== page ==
New Privacy Act comes into force in December
The Privacy Bill is on its third reading in Parliament and will now become law on 1 Decem-ber 2020. It will repeal and replace the current Privacy Act 1993, and will update the law to reflect the continually-evolving needs of the digital age.
Why new legislation?
Your personal information is stored in many places by organisations such as businesses, government agencies, healthcare providers, financial institutions, social network platforms and telecommunications companies (called ‘agencies’ in the new legislation).
Technology has enabled large quantities of personal information to be stored, retrieved, used and disclosed; the current law does not address how your personal data can be proper-ly protected. The new legislation aims to provide more protection of personal and sensitive information.
The changes relate to both agencies and individuals. Major features are:
1. Reporting data breaches: if an agency has a privacy breach posing a risk of serious harm to people, it must notify the people affected and the Privacy Commissioner
2. Compliance notices: the Privacy Commissioner will be able to issue compliance notices to an agency to require it to do something or stop doing something, to comply with pri-vacy law
3. Decisions on access requests: if a complaint is made about being unable to access cer-tain information, the Privacy Commissioner will make a decision on the complaint. However, this decision can be appealed to the Human Rights Review Tribunal
4. Strengthening overseas connections: at least one permitted category must be satisfied for an agency to disclose information to an overseas agency. In terms of cloud storage, this isn’t considered a disclosure for the purposes of the privacy principles, but the dis-closing agency is responsible for the cloud storage provider’s compliance with the Act, and
5. New criminal offences: these include misleading an agency to obtain access to another person’s information and destruction of documents by an agency which has been asked to provide information by the person entitled to it. The level of fines has been raised to a maximum of $10,000.
What is a privacy breach?
A privacy breach occurs when someone collects, uses, stores or discloses personal infor-mation contrary to the privacy principles, such as accessing personal information without permission, failing to comply with the request for specific information or not using your con-tact details for the purpose for which they were collected.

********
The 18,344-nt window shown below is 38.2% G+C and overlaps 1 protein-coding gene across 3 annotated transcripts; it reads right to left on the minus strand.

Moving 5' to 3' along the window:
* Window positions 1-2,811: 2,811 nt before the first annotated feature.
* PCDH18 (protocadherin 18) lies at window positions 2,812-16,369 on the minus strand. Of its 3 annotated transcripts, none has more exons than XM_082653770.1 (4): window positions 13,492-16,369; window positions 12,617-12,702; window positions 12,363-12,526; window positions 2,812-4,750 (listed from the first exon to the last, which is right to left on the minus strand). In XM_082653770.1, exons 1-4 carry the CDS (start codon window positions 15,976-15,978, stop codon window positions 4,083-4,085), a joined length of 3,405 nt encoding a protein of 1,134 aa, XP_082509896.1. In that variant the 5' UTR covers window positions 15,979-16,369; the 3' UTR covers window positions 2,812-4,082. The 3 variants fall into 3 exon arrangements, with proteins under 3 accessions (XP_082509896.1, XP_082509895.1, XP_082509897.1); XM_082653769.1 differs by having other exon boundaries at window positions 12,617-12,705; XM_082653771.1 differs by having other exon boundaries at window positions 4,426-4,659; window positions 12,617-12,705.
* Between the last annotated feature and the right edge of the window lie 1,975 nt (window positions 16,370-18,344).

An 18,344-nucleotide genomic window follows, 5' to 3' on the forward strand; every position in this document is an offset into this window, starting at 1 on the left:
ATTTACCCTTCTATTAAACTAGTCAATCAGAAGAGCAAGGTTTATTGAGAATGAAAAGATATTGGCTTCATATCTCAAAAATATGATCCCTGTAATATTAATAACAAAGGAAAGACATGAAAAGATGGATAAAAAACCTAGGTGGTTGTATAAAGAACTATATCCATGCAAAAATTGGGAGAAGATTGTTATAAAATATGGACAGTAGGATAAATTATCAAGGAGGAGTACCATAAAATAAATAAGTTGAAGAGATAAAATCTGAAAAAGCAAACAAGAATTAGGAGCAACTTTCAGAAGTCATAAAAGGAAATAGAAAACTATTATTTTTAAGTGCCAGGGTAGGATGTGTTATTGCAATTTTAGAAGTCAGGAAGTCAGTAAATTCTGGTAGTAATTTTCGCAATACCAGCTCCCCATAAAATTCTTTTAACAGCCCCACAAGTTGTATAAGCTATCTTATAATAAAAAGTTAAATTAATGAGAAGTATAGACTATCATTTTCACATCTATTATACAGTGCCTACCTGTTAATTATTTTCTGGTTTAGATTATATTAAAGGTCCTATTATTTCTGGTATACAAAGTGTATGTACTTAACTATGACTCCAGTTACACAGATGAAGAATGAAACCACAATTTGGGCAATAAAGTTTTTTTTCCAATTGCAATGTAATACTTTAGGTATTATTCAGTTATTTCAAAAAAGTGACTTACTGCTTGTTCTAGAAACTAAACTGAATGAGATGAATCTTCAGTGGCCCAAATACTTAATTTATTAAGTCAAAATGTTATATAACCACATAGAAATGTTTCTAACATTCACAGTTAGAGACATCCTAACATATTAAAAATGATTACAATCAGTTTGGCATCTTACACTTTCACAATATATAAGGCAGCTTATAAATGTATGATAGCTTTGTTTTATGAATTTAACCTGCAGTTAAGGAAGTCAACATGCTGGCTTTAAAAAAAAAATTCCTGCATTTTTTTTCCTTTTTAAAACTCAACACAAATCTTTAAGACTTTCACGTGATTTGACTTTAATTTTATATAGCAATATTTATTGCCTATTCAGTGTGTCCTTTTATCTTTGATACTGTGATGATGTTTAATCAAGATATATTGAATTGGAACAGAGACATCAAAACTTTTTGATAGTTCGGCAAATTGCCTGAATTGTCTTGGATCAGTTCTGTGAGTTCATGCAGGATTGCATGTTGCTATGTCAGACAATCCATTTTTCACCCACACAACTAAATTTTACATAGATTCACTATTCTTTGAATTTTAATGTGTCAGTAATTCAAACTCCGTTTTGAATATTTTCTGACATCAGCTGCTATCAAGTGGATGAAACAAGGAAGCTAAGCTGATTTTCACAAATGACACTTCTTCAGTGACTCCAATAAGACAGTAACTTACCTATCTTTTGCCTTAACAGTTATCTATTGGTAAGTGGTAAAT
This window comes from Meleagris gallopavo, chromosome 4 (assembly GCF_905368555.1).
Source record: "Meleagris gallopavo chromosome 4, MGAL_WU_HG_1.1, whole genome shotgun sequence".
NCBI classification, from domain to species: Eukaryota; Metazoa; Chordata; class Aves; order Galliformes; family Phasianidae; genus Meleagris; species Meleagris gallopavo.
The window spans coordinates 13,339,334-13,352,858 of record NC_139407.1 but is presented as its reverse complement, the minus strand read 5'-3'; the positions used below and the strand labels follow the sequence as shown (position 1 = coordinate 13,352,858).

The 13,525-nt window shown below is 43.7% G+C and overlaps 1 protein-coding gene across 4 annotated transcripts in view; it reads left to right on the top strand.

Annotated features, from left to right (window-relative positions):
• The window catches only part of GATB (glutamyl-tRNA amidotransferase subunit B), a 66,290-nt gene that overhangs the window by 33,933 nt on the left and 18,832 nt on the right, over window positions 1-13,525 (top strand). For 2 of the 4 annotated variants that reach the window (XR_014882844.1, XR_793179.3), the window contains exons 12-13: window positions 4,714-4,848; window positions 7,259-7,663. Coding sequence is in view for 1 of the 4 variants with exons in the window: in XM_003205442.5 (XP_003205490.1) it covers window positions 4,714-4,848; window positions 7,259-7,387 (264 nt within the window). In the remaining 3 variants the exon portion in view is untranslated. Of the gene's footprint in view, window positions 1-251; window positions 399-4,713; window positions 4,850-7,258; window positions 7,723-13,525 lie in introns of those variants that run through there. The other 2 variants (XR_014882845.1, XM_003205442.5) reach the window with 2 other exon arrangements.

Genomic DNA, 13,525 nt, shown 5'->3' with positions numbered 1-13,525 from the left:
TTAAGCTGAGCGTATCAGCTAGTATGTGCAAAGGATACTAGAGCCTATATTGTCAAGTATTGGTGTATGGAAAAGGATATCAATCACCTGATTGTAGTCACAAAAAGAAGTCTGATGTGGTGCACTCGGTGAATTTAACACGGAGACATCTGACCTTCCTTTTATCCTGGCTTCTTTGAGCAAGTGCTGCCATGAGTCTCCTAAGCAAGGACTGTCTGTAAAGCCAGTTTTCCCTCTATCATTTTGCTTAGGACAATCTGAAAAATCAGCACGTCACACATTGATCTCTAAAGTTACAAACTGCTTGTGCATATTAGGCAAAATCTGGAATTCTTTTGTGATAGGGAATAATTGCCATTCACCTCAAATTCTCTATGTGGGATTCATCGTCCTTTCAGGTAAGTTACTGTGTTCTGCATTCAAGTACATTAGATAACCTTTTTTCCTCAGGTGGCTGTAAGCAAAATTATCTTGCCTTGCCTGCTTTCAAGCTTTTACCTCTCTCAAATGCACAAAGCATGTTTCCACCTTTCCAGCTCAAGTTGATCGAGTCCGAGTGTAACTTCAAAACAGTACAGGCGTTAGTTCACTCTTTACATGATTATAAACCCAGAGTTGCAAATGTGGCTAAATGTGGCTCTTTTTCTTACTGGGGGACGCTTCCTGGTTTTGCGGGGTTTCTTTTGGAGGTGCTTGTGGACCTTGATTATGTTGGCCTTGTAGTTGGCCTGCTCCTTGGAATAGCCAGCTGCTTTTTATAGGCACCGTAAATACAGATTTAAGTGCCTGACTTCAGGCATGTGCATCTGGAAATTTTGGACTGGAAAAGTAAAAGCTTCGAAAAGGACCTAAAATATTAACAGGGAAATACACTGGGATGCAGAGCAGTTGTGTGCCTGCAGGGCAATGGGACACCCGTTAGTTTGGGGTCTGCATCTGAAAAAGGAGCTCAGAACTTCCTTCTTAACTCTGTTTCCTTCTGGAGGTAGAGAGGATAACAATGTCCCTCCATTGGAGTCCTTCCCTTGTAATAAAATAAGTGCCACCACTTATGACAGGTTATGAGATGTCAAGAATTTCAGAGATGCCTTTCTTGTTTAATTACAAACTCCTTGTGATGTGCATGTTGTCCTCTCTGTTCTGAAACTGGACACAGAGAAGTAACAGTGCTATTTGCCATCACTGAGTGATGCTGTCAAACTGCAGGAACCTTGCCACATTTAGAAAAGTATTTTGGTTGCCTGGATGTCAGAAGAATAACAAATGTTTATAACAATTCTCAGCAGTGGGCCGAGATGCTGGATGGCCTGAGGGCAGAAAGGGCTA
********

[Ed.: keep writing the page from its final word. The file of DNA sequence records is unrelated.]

An example of a privacy breach could be when an unauthorised person accesses your per-sonal information, such as your banking details, and your credit card is used unlawfully.
In business, a breach could occur when an agency incorrectly disposes of confidential docu-ments containing personal information, and that data becomes public.
Privacy laws are important
The recent COVID requirements, where for example, information was provided to a restau-rant when dining out, have highlighted the importance of privacy laws. We, as individuals, have become more aware that we entrust others with our private data and, as a result, we have an increased awareness of compliance with privacy legislation in New Zealand.
Time for a contracting out agreement?You have had years of saving up for the overseas...
Hefty consequences for getting it wrong when company was in financial distress
Rules for both owners and rentersWith New Zealand’s borders closed and overseas travel restricted for...
All the information published on this website, or in any article herein is true and accurate to the best of the authors' knowledge. Information on this site should not be a substitute for legal advice. No liability is assumed by NZ LAW Limited, or individual NZ LAW member firms for losses suffered by any person or organisation relying directly or indirectly on information published on this site. Views expressed in any article are the views of the authors individually and do not necessarily reflect the view of NZ LAW or their member firms. Information appearing on this site may only be reproduced with prior approval from NZ LAW Limited Head Office, and credit being given to the source. © NZ LAW Limited